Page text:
Sigred is making rice pudding for breakfast. I wondered if it was a "Norwegian" thing (apparently not).

Faith just got up and Ripley the Wonder Dog needs poohing.

Feb 11th

15:15 Hrs


Sitting at Big Bay Marine. We just had leftovers (chicken, scalloped potatoes, potatoes, stuffing, gravy}. Ripley got "lickers" on the pan. He's happy.



Yesterday we sat out SE 40 gales at Octopus Islands. I was a little nervous about the anchor, but it worked out OK. 

Our plan for accommodating loggers has taken a small step forward. Six fallers at Twin Islands need a place to stay, but we got the impression that they might not be happy with a retired tug. I thought that we might encounter a float camp in our travels and lo and behold here one sits in Big Bay at the Government dock. The locals tell us that it belongs to Wayne. Wayne will be back at 6PM from a job further up coast. Who knows? We might be able to put the two together and create a job for ourselves. 



18:30 Hrs

We got to meet Wayne. He indeed does own the camp. He's willing to rent it to us for $2500/month for a long-term contract (6 months). We have no cell phone service here, so we'll call Bill, the faller, when we can.



Feb 14th
Left Blind Channel at 10AM after being stuck there for two days because of SE 40+ winds. Decided to go to Campbell River to pick up groceries, do laundry and get our messages. Our Cell Phone Carrier sucks! We have been out of cell range since leaving Desolation Sound.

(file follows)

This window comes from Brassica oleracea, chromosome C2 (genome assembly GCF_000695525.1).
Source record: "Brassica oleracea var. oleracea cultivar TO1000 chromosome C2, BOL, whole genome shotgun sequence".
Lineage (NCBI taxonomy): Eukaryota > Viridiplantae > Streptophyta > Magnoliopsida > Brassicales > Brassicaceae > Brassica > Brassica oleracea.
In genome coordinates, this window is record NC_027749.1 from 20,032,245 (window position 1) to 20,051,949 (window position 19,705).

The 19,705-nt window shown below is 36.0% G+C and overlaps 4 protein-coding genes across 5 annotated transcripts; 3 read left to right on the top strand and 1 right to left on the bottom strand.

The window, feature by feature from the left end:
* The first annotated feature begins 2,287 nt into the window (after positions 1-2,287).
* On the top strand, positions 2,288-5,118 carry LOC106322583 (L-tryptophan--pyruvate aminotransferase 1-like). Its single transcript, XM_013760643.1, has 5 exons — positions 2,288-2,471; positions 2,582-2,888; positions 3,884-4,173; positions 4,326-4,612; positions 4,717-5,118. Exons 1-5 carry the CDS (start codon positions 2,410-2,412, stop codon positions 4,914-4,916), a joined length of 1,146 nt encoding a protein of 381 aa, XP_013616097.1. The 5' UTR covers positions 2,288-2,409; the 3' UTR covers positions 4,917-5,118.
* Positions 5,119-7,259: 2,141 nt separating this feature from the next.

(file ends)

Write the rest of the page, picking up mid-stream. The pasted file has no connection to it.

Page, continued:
Arrived at Campbell River at 2 PM. We tied up at Discovery Harbour Marina, but being Saturday, their office is closed for the weekend. The new shopping centre is very convenient though.



We called Bill the logger and told him about the float camp. He seemed pleased with the idea, however his crew's plans have become somewhat indefinite. We're supposed to get in touch at the end of the month. Seems like the loggers are reacting to the political fallout from clear cutting Twin Islands.



We also returned a call from Rick, the fisherman in Okeover Inlet. He wants to know if we'd be interested in taking his fish boat to have a go at scallop dragging. He says that they're getting $5 or $6 a pound. We have ziltch experience at it, but we might be willing to give it a try. We'll drop by his place on the way back down South.